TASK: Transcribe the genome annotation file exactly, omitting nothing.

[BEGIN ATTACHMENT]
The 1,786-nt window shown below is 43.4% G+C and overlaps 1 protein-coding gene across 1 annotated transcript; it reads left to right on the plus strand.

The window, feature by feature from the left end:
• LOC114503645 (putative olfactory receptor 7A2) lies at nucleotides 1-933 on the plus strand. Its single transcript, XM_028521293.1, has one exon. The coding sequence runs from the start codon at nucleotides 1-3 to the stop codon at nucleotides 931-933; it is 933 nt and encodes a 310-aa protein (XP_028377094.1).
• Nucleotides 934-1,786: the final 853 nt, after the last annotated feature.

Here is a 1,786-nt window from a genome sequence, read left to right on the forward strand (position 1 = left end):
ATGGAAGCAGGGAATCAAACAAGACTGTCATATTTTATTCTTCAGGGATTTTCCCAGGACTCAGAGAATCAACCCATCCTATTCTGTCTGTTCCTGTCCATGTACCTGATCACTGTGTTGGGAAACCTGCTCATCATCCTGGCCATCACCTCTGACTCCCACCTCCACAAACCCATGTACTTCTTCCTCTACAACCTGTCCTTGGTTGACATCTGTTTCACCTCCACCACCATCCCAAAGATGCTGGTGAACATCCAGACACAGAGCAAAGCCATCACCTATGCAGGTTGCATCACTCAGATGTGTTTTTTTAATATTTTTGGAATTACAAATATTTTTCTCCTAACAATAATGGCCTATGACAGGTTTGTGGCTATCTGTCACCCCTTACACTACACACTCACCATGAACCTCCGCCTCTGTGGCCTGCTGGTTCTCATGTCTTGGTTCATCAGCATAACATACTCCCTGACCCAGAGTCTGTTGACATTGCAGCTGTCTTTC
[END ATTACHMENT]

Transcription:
The 1,786-nt window shown below is 43.4% G+C and overlaps 1 protein-coding gene across 1 annotated transcript; it reads left to right on the plus strand.

The window, feature by feature from the left end:
• LOC114503645 (putative olfactory receptor 7A2) lies at nucleotides 1-933 on the plus strand. Its single transcript, XM_028521293.1, has one exon. The coding sequence runs from the start codon at nucleotides 1-3 to the stop codon at nucleotides 931-933; it is 933 nt and encodes a 310-aa protein (XP_028377094.1).
• Nucleotides 934-1,786: the final 853 nt, after the last annotated feature.

Here is a 1,786-nt window from a genome sequence, read left to right on the forward strand (position 1 = left end):
ATGGAAGCAGGGAATCAAACAAGACTGTCATATTTTATTCTTCAGGGATTTTCCCAGGACTCAGAGAATCAACCCATCCTATTCTGTCTGTTCCTGTCCATGTACCTGATCACTGTGTTGGGAAACCTGCTCATCATCCTGGCCATCACCTCTGACTCCCACCTCCACAAACCCATGTACTTCTTCCTCTACAACCTGTCCTTGGTTGACATCTGTTTCACCTCCACCACCATCCCAAAGATGCTGGTGAACATCCAGACACAGAGCAAAGCCATCACCTATGCAGGTTGCATCACTCAGATGTGTTTTTTTAATATTTTTGGAATTACAAATATTTTTCTCCTAACAATAATGGCCTATGACAGGTTTGTGGCTATCTGTCACCCCTTACACTACACACTCACCATGAACCTCCGCCTCTGTGGCCTGCTGGTTCTCATGTCTTGGTTCATCAGCATAACATACTCCCTGACCCAGAGTCTGTTGACATTGCAGCTGTCTTTC